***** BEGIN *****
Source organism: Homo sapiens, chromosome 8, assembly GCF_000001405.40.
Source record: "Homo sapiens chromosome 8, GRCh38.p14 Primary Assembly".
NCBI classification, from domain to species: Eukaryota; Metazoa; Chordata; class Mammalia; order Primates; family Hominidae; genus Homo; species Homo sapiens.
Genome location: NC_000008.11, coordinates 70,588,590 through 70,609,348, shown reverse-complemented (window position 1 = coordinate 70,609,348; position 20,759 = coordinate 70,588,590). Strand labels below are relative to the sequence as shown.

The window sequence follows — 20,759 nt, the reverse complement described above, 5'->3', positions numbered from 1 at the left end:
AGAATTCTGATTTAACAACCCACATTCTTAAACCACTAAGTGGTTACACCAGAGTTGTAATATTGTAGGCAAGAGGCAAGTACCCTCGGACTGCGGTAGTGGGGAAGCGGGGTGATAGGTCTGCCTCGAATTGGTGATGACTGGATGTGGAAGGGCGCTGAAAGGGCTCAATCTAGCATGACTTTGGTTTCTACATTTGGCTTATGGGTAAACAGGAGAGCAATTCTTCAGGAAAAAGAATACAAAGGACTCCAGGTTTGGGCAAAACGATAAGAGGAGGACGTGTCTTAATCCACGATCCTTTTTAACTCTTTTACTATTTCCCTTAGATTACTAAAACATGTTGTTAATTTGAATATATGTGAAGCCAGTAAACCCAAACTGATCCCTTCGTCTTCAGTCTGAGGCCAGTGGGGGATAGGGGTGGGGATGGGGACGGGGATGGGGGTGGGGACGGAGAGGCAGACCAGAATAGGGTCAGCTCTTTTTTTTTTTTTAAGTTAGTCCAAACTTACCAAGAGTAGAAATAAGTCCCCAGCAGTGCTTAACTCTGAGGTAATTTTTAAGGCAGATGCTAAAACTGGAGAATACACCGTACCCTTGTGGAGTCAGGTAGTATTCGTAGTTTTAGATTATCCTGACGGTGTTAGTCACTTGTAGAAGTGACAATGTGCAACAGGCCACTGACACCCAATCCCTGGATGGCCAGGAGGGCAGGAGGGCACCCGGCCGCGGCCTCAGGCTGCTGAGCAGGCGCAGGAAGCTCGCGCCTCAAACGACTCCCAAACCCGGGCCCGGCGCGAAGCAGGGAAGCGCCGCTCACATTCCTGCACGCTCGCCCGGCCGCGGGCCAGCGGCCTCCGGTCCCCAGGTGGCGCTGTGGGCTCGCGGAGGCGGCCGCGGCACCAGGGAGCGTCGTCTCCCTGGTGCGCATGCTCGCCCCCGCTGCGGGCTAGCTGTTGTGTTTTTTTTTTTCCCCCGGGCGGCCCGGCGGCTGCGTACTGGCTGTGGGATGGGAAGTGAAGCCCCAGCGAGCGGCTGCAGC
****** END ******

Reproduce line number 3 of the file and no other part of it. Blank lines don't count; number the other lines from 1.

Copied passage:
NCBI classification, from domain to species: Eukaryota; Metazoa; Chordata; class Mammalia; order Primates; family Hominidae; genus Homo; species Homo sapiens.